The Subtle Art of Not Giving a F*ck: A Counterintuitive Approach to Living a Good Life, by Mark Manson: At first, I was really put off by this book. The title was irreverent and clearly meant to draw in younger readers, but the first few chapters were SO curse-filled that it was nearly impossible to take the author seriously; he came off as incredibly unintelligent. But since so many people had recommended this to me, I powered through… and the cursing tapered off somewhat after a bit and gave way to some really fascinating ideas. It’s really too bad that the poor language choices masked some great concepts; I wish this could be revised/republished with better language thrown in.

The Beach Club, by Elin Hilderbrand: This was a typical light/sweet Hilderbrand novel, but I didn’t love the characters as much in those in some of her other books. Not great, but not bad either.

The Girl on the Train, by Paula Hawkins: This was an interesting thriller with a twist, but I didn’t find it nearly as awesome as all the hype surrounding it a few years ago. I’m glad I finally read it, but it just didn’t live up to the expectations. I am on the waiting list for Hawkins’ next novel though…

2 stars:

The Color War, by Jodi Picoult: I knew going in that this was a short story and not a full book, but it still really disappointed. It just felt unfinished, with no real problem/resolution set up. I’ve greatly preferred Picoult’s other short stories to this one.

Any book recommendations for me? Follow me here on Goodreads to keep up with what I’m reading in real time.


  1. I just read Breakfast with Buddha by Roland Merullo for one of my book clubs, which I really enjoyed. Next we are reading The Talented Mr. Ripley. I also just finished Here But Not Here: My Life with William Shawn and the New Yorker by Lillian Ross. Entertaining because the author is just so delusional.

    For my non-fiction book club, we are reading The Billionaire’s Vinegar: The Mystery of the World’s Most Expensive Bottle of Wine by Benjamin Wallace.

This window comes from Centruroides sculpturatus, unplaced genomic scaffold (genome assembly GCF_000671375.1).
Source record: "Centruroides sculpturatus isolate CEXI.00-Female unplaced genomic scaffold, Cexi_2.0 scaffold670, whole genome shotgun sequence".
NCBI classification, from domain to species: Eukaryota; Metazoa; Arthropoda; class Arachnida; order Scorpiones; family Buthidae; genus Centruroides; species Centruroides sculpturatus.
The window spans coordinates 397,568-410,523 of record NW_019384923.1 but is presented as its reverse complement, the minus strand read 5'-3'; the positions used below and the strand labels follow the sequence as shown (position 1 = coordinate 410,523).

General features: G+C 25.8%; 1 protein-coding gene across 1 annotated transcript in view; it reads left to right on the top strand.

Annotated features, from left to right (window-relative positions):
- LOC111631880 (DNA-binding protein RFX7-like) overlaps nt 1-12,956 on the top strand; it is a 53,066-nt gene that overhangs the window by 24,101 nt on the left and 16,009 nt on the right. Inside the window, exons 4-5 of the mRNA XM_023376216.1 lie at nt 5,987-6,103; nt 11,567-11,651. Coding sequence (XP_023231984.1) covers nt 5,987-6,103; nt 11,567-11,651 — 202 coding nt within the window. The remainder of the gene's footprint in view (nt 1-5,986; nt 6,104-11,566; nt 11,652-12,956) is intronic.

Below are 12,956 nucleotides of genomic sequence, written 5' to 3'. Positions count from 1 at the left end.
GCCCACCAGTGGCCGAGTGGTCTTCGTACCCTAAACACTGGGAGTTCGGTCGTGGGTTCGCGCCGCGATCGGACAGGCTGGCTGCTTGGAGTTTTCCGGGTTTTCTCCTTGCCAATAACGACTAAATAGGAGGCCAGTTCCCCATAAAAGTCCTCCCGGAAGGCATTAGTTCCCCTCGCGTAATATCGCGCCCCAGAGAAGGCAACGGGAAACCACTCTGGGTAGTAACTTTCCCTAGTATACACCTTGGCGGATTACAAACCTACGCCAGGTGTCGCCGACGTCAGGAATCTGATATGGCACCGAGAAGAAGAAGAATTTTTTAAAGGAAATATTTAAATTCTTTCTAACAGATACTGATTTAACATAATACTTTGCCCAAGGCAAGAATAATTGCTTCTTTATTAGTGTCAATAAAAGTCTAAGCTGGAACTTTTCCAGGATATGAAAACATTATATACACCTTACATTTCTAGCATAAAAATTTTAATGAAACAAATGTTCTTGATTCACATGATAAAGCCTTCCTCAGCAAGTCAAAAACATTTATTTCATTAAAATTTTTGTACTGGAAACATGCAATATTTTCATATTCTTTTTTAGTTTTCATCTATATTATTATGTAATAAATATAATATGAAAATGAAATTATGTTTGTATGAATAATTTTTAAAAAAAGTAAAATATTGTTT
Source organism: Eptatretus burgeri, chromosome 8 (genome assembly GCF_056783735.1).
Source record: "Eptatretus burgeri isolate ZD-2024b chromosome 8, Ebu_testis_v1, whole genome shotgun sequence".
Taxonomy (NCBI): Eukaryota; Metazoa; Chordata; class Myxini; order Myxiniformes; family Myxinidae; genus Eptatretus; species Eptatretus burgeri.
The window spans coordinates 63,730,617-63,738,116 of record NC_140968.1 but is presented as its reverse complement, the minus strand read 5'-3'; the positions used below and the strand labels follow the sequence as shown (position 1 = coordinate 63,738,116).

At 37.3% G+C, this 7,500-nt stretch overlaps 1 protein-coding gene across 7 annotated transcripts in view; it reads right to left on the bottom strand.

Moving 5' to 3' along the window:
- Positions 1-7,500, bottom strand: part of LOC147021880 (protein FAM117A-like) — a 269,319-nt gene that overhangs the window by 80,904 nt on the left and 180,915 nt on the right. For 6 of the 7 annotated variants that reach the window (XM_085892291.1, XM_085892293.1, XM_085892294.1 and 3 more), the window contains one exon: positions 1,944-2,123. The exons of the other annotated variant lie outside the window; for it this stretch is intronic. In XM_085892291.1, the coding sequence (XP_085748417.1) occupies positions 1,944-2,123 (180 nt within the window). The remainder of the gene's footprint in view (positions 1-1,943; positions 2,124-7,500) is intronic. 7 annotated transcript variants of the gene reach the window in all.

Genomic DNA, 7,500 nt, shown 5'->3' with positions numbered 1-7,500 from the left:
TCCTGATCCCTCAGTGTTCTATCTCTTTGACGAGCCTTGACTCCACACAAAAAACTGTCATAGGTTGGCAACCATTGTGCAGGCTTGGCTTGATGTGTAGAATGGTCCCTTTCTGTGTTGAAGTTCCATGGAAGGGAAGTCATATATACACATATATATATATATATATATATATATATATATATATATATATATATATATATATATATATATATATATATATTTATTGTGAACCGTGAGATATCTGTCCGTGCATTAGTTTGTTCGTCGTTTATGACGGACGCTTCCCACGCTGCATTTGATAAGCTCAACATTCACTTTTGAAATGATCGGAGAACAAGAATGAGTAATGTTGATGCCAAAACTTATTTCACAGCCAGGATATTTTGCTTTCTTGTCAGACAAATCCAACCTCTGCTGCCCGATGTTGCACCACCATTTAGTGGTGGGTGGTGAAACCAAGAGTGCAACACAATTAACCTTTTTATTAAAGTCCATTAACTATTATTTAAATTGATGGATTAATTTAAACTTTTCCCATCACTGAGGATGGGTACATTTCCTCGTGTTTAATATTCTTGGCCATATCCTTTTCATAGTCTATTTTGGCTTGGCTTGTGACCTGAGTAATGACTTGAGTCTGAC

The NY Times just came out with a list of travel-related summer reads and a lot of them look interesting: https://www.nytimes.com/2017/05/30/books/review/summer-reading-best-travel-books.html

  2. Rebecca says:

    I just added The Upside to Your Dark Side and The Subtle Art of Not Giving a F*ck to my to-read list! Those sound great.

    My book club read The Handmaid’s Tale and we all loved it! I also read Love is a Mix Tape by Rob Sheffield and thought it was great, kind of a real-life version of High Fidelity. I’ve also read two “self-help” type books this month, which is a rarity for me but I’ve actually found both of them very helpful. Triggers by Marshall Goldsmith and I’m almost finished with Better than Before by Gretchen Rubin. I’m already putting some of the recommendations into action!

    • I read Rubin’s Happiness Project and Happier at Home, but Not Better Than Before… putting that on my list now. And my work book club read Triggers last spring! Self help books get a bad rep but I think they’re really useful for identifying small changes that can make your life a lot better.

  3. Rebecca says:

    I haven’t read The Happiness Project yet, but I keep hearing it’s good. I’ve had it on my to-read list for a while, I don’t remember why I ended up picking up Better Than Before first.

    Haha, I have a HUGE to-read list!